Definition of sequence in English:


Line breaks: se|quence
Pronunciation: /ˈsiːkw(ə)ns


  • 1A particular order in which related things follow each other: the content of the programme should follow a logical sequence [mass noun]: the poems should be read in sequence
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    • I did not want to interrupt the member, particularly because I agreed with most of what he was saying, but I suggest that we follow a logical sequence here.
    • Number each part of the preparation in a logical sequence that you can follow every time.
    • The numbered items defined below are given in a logical sequence that keeps related terms together, which an alphabetical order would disrupt.
  • 1.1 Music A repetition of a phrase or melody at a higher or lower pitch: a restless search for interesting harmonic sequences
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    • If the repetition is only in the melody, with changed harmony, it is called a melodic sequence, and if the repetition is followed also in the harmony, a harmonic sequence.
    • The last repetition of the sequence takes the triads down to the tonic D major and the vocal line up to F (sharp).
    • By the end of ‘Cromosomi’, with its tricky harmonic sequence that descends in semitones, he had the audience in the palm of his hand.
  • 1.2 Biochemistry The order in which amino-acid or nucleotide residues are arranged in a protein, DNA, etc.: these are enzymes which will cleave only at specific base sequences in the DNA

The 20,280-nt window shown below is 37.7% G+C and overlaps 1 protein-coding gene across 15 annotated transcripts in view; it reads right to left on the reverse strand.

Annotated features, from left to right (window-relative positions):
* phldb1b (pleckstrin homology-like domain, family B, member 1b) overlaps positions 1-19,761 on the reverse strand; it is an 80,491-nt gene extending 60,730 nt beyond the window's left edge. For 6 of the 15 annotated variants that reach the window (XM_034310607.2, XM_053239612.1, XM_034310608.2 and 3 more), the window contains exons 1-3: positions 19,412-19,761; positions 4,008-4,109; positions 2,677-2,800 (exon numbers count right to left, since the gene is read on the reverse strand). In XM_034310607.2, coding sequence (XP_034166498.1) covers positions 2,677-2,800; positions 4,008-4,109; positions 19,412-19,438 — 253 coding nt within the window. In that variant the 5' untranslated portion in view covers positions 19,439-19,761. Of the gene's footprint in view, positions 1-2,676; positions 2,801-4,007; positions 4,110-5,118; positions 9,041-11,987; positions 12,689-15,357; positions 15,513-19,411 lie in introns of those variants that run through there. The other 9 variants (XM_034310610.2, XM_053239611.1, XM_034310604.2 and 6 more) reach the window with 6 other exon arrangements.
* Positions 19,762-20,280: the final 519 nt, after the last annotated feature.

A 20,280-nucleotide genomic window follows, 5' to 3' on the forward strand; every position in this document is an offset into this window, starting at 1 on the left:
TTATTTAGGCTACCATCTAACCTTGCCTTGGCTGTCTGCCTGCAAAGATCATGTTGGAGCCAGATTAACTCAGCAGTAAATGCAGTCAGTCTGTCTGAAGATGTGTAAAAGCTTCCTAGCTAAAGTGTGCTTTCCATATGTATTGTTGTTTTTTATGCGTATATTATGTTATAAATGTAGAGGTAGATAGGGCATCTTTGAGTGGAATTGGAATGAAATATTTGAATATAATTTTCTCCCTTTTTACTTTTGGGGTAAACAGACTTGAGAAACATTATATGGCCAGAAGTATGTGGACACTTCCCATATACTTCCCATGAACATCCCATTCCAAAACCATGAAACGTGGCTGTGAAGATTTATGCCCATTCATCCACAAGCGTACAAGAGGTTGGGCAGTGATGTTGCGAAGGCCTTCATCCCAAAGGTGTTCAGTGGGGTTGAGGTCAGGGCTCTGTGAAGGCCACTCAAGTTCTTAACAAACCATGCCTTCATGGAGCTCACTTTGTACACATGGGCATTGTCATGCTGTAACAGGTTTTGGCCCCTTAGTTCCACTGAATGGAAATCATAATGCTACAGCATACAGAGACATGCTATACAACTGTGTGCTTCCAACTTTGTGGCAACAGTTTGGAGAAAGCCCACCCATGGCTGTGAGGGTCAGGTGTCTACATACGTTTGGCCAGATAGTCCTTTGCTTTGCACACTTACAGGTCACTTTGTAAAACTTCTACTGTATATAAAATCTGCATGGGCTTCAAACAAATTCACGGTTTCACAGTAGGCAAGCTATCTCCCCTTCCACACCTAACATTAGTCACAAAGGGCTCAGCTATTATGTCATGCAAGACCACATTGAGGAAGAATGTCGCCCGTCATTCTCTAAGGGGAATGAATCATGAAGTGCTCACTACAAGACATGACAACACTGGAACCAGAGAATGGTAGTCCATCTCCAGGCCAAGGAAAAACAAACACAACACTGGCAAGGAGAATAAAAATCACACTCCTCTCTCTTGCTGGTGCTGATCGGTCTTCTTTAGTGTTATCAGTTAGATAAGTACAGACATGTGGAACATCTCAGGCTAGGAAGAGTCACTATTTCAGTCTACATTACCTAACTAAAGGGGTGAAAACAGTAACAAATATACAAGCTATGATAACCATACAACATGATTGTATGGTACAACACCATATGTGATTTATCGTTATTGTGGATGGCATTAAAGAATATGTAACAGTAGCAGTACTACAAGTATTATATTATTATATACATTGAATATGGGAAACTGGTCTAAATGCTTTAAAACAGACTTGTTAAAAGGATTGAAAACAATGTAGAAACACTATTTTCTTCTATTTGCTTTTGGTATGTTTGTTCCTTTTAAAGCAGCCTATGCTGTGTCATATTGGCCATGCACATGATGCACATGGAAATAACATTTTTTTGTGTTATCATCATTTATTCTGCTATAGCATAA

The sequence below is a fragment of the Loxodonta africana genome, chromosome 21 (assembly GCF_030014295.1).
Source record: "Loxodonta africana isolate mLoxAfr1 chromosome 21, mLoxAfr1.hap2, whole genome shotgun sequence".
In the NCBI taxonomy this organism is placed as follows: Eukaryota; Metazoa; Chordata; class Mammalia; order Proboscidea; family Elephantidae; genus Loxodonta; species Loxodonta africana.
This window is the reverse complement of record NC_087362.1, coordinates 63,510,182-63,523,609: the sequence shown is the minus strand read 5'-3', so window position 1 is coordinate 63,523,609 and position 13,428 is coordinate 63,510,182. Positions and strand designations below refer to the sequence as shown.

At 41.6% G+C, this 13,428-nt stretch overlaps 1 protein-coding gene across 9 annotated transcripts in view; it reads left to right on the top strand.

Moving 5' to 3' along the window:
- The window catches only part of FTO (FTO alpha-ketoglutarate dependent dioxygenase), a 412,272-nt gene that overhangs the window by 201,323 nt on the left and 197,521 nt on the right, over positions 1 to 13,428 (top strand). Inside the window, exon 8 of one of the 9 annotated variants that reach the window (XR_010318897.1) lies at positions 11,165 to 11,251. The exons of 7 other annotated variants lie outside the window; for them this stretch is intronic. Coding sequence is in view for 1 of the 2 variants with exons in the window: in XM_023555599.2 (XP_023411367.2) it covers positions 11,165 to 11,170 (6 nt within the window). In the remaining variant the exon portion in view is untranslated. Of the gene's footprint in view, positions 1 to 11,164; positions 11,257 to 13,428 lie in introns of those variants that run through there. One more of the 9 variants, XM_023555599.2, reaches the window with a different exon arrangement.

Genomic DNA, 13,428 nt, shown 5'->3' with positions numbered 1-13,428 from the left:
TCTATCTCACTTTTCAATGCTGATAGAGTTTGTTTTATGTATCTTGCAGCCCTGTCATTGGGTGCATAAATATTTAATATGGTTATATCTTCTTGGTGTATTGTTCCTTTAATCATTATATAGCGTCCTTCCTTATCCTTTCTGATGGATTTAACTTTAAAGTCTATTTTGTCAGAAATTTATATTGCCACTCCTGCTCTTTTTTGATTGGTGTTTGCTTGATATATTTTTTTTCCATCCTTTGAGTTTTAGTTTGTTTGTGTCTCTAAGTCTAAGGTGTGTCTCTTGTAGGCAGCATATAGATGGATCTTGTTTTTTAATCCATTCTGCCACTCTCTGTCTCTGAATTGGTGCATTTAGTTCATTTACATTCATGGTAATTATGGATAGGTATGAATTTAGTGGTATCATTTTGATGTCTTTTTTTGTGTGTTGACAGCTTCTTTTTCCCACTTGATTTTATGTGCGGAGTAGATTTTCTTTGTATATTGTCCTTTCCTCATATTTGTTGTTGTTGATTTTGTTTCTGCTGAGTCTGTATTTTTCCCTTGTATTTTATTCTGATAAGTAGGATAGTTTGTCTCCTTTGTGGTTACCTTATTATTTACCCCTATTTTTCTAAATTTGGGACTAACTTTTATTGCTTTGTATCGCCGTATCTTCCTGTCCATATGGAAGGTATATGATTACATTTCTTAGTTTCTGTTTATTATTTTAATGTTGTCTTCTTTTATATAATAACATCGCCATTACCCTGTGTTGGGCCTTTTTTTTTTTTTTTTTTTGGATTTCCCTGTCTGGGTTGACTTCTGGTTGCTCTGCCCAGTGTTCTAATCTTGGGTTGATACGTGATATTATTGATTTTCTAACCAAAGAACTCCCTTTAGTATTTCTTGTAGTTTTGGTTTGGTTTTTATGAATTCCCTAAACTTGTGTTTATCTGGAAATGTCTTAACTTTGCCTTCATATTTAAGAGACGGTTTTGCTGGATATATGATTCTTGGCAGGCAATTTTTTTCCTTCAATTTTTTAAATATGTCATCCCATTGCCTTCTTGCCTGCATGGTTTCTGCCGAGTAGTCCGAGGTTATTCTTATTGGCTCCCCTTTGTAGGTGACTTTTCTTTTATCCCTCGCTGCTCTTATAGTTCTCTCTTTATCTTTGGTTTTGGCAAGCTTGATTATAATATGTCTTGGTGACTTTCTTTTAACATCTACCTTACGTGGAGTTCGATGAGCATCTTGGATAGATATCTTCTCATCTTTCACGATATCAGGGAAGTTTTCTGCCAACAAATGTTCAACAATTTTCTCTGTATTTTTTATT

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    • The relationship between the nucleotide sequence and the protein amino-acid sequence determines the genetic code.
    • The molecular classification of lactamases is based on the nucleotide and amino acid sequences in these enzymes.
    • When the amino acid sequences of the four proteins are compared, only a 28% identity is found.
  • 2A set of related events, movements, or items that follow each other in a particular order: a gruelling sequence of exercises a sonnet sequence
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    • It is a sequence of movements that is generally done 12 times a day.
    • The call of any race is simply a momentary climax in an unfolding sequence of related events week to week.
    • One of the keys to playing the piano - or at least to playing it well - is the ability of the pianist to time appropriately a sequence of movements of the fingers.
  • 2.1A set of three or more playing cards of the same suit next to each other in value, for example 10, 9, 8.
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    • Consider splitting it into shorter sequences - for example you might take the lead with the upper four cards and then play the lower five.
    • If two players have identical sequences in non-trump suits, the one wins whose turn to play to the first trick is earlier.
    • To be valid, sequences in the same suit must either have a gap between them or overlap.
  • 2.2 Mathematics An infinite ordered series of numerical quantities.